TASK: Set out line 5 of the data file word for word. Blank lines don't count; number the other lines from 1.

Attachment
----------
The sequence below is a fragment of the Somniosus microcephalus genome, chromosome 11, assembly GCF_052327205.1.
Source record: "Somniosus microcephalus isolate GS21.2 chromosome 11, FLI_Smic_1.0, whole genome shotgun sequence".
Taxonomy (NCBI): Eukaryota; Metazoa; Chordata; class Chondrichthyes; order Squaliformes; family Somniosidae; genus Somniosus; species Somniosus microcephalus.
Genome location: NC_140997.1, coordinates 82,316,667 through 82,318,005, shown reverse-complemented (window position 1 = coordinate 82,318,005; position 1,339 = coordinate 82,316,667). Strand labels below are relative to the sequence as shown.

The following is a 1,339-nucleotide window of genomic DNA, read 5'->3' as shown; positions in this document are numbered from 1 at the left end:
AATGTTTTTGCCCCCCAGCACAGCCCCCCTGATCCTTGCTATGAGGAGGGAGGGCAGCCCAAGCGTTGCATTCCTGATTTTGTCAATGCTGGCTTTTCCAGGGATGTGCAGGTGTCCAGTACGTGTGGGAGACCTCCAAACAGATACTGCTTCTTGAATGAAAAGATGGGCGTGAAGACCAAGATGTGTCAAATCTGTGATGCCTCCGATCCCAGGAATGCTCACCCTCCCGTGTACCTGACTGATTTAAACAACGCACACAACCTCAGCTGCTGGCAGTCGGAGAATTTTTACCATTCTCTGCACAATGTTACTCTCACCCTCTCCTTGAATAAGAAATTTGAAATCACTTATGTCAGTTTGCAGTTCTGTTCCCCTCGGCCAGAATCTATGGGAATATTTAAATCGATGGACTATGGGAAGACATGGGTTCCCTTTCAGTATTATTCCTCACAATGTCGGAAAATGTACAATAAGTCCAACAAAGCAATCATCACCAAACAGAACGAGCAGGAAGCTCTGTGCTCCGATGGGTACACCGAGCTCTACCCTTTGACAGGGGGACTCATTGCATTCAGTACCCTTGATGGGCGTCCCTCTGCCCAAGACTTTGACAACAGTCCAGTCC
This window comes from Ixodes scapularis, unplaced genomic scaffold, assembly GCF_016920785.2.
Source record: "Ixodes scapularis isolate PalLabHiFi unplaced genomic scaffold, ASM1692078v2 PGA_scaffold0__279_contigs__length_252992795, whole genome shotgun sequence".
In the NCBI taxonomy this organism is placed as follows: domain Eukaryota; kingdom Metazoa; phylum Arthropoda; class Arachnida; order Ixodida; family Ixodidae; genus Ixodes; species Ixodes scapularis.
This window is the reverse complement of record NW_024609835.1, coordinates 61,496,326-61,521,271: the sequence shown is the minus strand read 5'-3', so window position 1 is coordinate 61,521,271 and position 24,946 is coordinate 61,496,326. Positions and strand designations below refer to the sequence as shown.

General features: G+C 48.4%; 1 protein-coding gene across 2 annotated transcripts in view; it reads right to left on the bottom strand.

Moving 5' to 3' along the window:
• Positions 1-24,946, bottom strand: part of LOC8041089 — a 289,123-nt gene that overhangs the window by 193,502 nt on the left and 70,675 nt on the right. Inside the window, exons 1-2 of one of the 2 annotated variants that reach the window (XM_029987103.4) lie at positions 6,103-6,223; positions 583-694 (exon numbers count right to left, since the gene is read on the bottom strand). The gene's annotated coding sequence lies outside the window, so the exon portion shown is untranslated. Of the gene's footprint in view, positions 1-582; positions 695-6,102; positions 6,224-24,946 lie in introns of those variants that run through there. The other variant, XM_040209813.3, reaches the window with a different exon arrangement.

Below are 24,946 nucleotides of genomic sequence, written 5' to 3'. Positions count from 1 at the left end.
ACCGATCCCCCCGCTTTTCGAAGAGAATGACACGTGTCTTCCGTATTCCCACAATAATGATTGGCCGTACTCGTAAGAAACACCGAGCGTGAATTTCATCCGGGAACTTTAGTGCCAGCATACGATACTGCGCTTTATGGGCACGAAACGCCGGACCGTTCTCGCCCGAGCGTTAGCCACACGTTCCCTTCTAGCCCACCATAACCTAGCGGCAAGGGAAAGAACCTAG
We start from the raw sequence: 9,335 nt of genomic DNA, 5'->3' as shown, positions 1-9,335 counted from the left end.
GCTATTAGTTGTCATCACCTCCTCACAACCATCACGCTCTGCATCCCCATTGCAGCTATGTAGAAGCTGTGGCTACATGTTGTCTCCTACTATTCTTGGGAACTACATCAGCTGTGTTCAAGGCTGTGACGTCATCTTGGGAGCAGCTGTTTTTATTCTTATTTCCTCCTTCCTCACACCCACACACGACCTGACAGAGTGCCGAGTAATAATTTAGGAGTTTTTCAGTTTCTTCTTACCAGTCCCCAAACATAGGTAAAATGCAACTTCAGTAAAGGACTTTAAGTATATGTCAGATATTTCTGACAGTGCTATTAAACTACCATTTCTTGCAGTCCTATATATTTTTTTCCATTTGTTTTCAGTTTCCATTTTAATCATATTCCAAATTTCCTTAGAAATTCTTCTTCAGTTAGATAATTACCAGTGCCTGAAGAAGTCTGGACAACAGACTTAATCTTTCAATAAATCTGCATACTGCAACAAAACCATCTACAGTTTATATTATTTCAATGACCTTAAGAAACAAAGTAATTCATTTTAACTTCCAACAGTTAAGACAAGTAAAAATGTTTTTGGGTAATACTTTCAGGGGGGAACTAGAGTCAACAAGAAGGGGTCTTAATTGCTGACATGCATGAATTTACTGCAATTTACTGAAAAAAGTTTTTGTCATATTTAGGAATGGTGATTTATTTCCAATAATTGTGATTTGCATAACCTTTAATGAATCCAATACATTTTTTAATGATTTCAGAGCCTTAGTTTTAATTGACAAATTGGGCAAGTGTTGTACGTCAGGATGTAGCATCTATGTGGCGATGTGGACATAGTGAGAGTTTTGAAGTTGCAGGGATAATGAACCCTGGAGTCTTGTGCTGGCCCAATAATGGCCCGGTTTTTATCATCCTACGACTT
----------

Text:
The following is a 1,339-nucleotide window of genomic DNA, read 5'->3' as shown; positions in this document are numbered from 1 at the left end: